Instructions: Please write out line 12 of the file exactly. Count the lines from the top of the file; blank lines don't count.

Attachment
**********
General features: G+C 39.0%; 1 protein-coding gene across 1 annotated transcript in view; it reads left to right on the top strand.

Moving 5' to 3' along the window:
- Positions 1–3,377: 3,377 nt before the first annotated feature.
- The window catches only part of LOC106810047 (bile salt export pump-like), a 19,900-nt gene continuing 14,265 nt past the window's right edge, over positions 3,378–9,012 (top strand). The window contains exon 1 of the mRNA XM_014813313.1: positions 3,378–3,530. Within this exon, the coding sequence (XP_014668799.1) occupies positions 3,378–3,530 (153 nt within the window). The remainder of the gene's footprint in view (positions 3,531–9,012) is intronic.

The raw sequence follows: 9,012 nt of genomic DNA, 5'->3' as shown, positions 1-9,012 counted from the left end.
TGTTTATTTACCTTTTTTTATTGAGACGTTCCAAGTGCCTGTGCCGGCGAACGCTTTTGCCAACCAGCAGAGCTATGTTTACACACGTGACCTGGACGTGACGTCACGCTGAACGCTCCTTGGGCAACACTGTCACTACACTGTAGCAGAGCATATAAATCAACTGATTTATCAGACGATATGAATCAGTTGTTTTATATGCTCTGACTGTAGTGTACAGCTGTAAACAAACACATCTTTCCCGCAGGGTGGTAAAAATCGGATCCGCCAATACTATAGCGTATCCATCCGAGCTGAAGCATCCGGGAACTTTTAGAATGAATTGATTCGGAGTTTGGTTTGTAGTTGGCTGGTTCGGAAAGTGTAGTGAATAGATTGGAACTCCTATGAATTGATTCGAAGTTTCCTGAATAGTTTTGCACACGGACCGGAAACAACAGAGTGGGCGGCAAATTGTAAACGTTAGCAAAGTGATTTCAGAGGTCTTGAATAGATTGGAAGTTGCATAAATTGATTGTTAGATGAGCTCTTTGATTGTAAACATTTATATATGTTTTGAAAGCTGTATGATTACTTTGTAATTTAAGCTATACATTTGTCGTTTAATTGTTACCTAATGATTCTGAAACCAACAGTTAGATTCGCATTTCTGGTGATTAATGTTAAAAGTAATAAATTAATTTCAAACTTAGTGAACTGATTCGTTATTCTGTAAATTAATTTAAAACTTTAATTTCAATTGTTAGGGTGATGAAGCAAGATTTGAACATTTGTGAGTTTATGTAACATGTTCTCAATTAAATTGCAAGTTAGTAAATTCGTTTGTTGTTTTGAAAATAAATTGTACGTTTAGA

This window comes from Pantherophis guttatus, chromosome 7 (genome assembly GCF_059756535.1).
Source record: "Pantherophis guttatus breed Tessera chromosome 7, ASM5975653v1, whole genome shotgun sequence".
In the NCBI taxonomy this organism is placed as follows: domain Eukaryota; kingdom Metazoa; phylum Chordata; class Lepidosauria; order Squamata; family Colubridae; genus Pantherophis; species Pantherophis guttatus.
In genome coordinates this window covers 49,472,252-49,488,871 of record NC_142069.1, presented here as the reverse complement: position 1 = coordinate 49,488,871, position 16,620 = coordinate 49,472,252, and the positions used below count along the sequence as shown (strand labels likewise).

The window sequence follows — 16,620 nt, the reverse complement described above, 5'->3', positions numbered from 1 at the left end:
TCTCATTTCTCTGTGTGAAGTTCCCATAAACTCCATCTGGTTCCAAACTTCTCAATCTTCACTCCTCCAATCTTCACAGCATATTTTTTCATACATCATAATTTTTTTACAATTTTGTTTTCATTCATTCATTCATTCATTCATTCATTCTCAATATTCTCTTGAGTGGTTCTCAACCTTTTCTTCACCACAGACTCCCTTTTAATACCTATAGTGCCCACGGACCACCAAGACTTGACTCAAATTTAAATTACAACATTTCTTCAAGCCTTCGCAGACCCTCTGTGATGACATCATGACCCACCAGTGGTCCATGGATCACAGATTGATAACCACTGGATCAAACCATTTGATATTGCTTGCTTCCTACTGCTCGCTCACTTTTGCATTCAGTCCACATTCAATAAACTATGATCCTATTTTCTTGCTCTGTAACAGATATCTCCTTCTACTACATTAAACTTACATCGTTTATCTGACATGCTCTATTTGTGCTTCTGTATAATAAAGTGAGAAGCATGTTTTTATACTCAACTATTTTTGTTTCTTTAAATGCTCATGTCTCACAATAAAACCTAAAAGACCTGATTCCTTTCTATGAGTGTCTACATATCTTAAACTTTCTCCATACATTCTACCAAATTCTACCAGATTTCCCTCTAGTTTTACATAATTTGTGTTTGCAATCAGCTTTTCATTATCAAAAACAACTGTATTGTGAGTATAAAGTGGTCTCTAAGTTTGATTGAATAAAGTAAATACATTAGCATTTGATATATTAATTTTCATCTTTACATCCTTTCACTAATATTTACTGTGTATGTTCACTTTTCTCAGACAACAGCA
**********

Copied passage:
TCTCATTTCTCTGTGTGAAGTTCCCATAAACTCCATCTGGTTCCAAACTTCTCAATCTTCACTCCTCCAATCTTCACAGCATATTTTTTCATACATCATAATTTTTTTACAATTTTGTTTTCATTCATTCATTCATTCATTCATTCATTCTCAATATTCTCTTGAGTGGTTCTCAACCTTTTCTTCACCACAGACTCCCTTTTAATACCTATAGTGCCCACGGACCACCAAGACTTGACTCAAATTTAAATTACAACATTTCTTCAAGCCTTCGCAGACCCTCTGTGATGACATCATGACCCACCAGTGGTCCATGGATCACAGATTGATAACCACTGGATCAAACCATTTGATATTGCTTGCTTCCTACTGCTCGCTCACTTTTGCATTCAGTCCACATTCAATAAACTATGATCCTATTTTCTTGCTCTGTAACAGATATCTCCTTCTACTACATTAAACTTACATCGTTTATCTGACATGCTCTATTTGTGCTTCTGTATAATAAAGTGAGAAGCATGTTTTTATACTCAACTATTTTTGTTTCTTTAAATGCTCATGTCTCACAATAAAACCTAAAAGACCTGATTCCTTTCTATGAGTGTCTACATATCTTAAACTTTCTCCATACATTCTACCAAATTCTACCAGATTTCCCTCTAGTTTTACATAATTTGTGTTTGCAATCAGCTTTTCATTATCAAAAACAACTGTATTGTGAGTATAAAGTGGTCTCTAAGTTTGATTGAATAAAGTAAATACATTAGCATTTGATATATTAATTTTCATCTTTACATCCTTTCACTAATATTTACTGTGTATGTTCACTTTTCTCAGACAACAGCA